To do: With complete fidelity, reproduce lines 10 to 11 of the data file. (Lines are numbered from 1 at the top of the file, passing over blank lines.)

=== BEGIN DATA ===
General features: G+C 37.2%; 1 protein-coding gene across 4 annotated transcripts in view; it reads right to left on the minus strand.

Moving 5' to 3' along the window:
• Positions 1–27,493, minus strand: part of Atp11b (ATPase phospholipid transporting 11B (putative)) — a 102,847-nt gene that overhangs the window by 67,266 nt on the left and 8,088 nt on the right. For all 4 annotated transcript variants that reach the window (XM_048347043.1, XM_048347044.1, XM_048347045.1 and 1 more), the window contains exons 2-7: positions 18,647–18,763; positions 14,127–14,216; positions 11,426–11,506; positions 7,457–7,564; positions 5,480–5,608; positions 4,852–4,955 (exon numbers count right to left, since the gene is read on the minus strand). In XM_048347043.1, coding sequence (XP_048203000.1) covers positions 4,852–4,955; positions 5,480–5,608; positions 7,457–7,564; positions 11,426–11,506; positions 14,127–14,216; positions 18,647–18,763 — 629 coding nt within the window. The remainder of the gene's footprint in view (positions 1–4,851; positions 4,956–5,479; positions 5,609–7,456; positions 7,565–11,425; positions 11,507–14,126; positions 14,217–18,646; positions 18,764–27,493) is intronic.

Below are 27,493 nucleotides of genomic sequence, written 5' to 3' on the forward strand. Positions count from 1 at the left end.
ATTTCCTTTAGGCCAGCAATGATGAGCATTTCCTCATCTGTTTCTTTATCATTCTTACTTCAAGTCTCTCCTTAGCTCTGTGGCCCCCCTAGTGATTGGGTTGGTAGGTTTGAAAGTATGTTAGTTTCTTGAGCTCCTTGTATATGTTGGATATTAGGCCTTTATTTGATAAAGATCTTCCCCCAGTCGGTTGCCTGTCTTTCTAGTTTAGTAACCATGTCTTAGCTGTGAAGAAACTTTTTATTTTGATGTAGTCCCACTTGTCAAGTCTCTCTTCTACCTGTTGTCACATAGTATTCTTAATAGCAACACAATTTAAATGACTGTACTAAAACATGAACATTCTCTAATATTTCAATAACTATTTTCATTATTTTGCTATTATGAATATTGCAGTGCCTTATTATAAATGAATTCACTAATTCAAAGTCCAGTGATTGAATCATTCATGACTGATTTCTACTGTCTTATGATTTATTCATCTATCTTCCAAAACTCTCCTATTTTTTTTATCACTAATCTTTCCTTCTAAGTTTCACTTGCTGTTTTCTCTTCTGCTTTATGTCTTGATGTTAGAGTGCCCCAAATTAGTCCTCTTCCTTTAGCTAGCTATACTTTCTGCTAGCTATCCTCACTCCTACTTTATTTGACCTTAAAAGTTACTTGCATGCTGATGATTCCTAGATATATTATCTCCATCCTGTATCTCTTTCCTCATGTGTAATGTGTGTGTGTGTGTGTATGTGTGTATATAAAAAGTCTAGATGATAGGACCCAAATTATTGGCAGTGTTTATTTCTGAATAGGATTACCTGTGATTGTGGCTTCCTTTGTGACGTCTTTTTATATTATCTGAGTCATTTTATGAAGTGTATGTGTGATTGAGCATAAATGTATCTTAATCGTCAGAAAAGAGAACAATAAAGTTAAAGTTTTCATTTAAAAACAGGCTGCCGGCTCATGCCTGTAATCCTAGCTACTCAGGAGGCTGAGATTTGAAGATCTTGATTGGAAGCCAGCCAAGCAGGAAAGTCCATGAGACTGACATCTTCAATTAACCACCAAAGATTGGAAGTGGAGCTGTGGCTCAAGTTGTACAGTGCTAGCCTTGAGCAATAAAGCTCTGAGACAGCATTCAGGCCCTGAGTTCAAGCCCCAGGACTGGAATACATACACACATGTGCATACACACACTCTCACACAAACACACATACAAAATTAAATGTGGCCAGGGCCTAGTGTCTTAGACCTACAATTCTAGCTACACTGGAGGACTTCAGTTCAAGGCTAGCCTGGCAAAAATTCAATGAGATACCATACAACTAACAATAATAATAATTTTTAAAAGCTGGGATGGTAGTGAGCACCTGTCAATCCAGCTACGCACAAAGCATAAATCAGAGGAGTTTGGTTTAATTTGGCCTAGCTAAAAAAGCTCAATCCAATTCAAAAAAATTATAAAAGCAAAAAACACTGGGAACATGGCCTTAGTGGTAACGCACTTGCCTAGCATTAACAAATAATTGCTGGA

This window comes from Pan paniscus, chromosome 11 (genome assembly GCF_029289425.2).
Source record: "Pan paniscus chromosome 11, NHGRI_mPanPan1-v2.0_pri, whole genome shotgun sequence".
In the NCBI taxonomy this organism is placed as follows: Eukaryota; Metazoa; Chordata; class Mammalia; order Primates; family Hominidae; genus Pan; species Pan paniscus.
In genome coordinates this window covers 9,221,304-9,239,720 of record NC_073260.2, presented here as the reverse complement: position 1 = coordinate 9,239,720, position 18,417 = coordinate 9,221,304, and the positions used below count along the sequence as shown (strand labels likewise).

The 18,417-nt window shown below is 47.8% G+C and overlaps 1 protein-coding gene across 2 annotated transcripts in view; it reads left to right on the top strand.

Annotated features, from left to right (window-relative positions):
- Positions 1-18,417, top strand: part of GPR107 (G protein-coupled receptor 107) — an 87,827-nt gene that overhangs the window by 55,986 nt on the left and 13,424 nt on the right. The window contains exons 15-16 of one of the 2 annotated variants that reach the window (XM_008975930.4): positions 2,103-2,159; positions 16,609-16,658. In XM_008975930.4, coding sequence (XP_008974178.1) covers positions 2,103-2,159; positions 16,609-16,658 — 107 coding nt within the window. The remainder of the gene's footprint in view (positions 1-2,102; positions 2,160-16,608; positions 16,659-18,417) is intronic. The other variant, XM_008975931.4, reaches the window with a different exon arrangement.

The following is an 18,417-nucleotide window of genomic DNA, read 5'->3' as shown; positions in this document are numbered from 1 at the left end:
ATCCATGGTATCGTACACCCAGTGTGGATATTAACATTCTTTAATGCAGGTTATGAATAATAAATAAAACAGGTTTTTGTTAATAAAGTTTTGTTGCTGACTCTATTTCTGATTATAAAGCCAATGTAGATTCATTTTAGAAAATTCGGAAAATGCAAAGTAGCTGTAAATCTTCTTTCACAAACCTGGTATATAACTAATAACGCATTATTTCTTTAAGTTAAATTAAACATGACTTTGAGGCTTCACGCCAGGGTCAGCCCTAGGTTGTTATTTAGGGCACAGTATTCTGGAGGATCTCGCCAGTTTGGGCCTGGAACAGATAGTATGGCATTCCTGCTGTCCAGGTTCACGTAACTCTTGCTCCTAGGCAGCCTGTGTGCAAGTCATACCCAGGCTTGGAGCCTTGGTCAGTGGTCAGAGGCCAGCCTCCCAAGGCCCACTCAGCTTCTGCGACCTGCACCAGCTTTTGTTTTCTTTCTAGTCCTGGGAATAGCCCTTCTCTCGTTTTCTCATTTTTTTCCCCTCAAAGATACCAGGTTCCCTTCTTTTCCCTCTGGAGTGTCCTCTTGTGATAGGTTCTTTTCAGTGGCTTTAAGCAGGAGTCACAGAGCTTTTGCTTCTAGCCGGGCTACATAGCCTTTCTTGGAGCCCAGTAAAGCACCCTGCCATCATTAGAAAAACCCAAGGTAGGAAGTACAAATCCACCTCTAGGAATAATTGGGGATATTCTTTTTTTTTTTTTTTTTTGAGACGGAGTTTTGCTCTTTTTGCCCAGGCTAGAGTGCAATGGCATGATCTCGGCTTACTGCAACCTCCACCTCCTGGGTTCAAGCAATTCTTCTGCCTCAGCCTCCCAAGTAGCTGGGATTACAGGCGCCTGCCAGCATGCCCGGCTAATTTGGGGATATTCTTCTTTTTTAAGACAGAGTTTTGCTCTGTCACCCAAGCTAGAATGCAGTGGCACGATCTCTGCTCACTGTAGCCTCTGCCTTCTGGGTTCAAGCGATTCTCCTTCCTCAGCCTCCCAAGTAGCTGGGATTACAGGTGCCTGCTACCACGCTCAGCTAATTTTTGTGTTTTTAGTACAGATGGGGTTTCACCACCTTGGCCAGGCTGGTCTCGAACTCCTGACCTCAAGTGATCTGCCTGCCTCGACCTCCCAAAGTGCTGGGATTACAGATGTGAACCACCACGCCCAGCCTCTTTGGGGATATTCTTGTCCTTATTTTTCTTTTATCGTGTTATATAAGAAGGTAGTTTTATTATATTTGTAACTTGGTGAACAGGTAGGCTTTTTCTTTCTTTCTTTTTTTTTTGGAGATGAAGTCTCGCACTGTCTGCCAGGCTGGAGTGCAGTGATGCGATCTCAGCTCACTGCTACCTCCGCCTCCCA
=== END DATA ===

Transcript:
The 18,417-nt window shown below is 47.8% G+C and overlaps 1 protein-coding gene across 2 annotated transcripts in view; it reads left to right on the top strand.

Annotated features, from left to right (window-relative positions):